I had little prior experience of 'Church,' and I felt like an outsider. These and other discernable differences between me and my classmates led me to wonder: Where did I come from, and how did I fit into this picture?
When I entered the seminary, I became a member of a select body of men seeking the honor to serve Christ's people in the Archdiocese of Boston. We dressed the same and were approximately the same age, and we all shared a deep love of the Lord. Yet despite these similarities, I somehow felt different.
Most of my classmates came from strong Catholic families and had bonded through their years together at Cardinal O'Connell Minor Seminary. I, on the other hand, had parents from different faith backgrounds, and was a product of the public school system before matriculating to Boston College. I had little prior experience of "Church," and I felt like an outsider. These and other discernable differences between me and my classmates led me to wonder: Where did I come from, and how did I fit into this picture?
After 47 years of priesthood, I still ponder these questions. When I think of my life as a young person, I remember the natural desire I had to learn about the teachings and the life of Jesus: His compassion, His patience, and His love.
When I think about Jesus' mother Mary and her faithfulness, I think of my mother.
My mother was a truly special woman who made positive contributions in the lives of all she encountered, especially her five children. She was a natural social worker and counselor who attracted people with her humor and gentleness. My father was not Catholic, but he was a highly principled man of strong faith--a model Christian. Together, my parents taught me what it meant to be a Blackwood. Family identity was important, and through their example, I learned the Gospels and the virtues they strived to instill in us.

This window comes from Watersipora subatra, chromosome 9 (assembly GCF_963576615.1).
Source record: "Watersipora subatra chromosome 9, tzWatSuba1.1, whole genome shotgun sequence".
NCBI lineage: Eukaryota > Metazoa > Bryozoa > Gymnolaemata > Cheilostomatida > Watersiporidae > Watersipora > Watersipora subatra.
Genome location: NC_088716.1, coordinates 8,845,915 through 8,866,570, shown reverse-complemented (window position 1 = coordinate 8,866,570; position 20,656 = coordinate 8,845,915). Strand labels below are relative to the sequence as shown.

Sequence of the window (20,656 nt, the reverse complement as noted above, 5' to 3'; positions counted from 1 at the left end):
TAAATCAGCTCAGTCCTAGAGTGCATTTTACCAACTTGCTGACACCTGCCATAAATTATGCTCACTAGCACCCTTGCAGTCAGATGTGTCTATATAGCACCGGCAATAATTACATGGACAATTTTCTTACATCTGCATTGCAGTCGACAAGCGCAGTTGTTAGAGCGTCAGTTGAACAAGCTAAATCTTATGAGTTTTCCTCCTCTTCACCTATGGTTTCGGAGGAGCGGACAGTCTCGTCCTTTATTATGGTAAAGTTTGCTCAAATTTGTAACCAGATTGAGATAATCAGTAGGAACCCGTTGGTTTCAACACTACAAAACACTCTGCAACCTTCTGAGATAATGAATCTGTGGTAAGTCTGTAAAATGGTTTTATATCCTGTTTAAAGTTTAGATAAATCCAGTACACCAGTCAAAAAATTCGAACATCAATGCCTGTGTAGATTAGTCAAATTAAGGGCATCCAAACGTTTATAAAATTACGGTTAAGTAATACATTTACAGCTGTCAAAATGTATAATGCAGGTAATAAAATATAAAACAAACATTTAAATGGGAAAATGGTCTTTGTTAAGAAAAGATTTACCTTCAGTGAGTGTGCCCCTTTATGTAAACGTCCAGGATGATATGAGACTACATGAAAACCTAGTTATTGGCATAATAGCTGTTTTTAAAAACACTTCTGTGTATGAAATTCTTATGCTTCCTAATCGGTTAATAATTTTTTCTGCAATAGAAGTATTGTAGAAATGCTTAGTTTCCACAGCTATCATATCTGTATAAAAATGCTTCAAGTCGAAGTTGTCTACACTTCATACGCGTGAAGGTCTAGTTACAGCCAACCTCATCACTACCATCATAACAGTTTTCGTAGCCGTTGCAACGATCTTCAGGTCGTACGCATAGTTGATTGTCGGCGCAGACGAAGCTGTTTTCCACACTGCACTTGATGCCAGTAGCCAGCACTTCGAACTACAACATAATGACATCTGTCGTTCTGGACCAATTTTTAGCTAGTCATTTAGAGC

I remember I was nine years old when our neighbor, Rose, first asked my mother if I would go to the grocery store for her. Rose was a widow, and knowing that her children had moved away, my mother quickly assured her that I would. That first errand led to many such trips to deliver groceries for Rose.
One day when Rose called, I was enjoying a favorite TV show. When I asked my mother if she could send my brother Doug instead, she simply responded, "Rose didn't ask for Doug. She asked for you." Years later I still think of that moment and I hear the voice of the Lord calling me to serve His people through Rose's request for help.
Since that time, I have heard Jesus' call in many ways. I heard Him through the voices of the people I served, particularly through my parishioners. These wonderful people taught me that a parish family is like any other family--vulnerable, fragile, and open to the pains caused by carelessness. They helped me adopt a deeper sensitivity toward others, and they also helped me arrive at a deeper understanding of my priestly responsibility to serve in the image of Jesus.
I heard the call of Jesus long ago, saying, "You are a priest forever." I have come to realize, however, that His call is an ongoing invitation that demands a repeated response: "Yes, Lord, your servant is listening." As I look back on where I came from and how the Lord called me to follow in His footsteps, I listen now for His final call to priesthood: "You are my beloved son; with you I am well pleased."
Father Blackwood is a senior priest of the archdiocese, in addition to parish assignments, he served in several Catholic Charities offices, and prior to retirement he was pastor at St. John the Baptist, Essex and Sacred Herat, Manchester by the Sea.
Recent articles in the Faith & Family section
What's happening in collaboratives now?Sister Pat Boyle
Is annual confession mandated?Father Kenneth Doyle
Stephen Hawking: great scientist, lousy theologianBishop Robert Barron
Walking togetherJaymie Stuart Wolfe
Phase Six -- Collaborative pastor workshopSister Pat Boyle, CSJ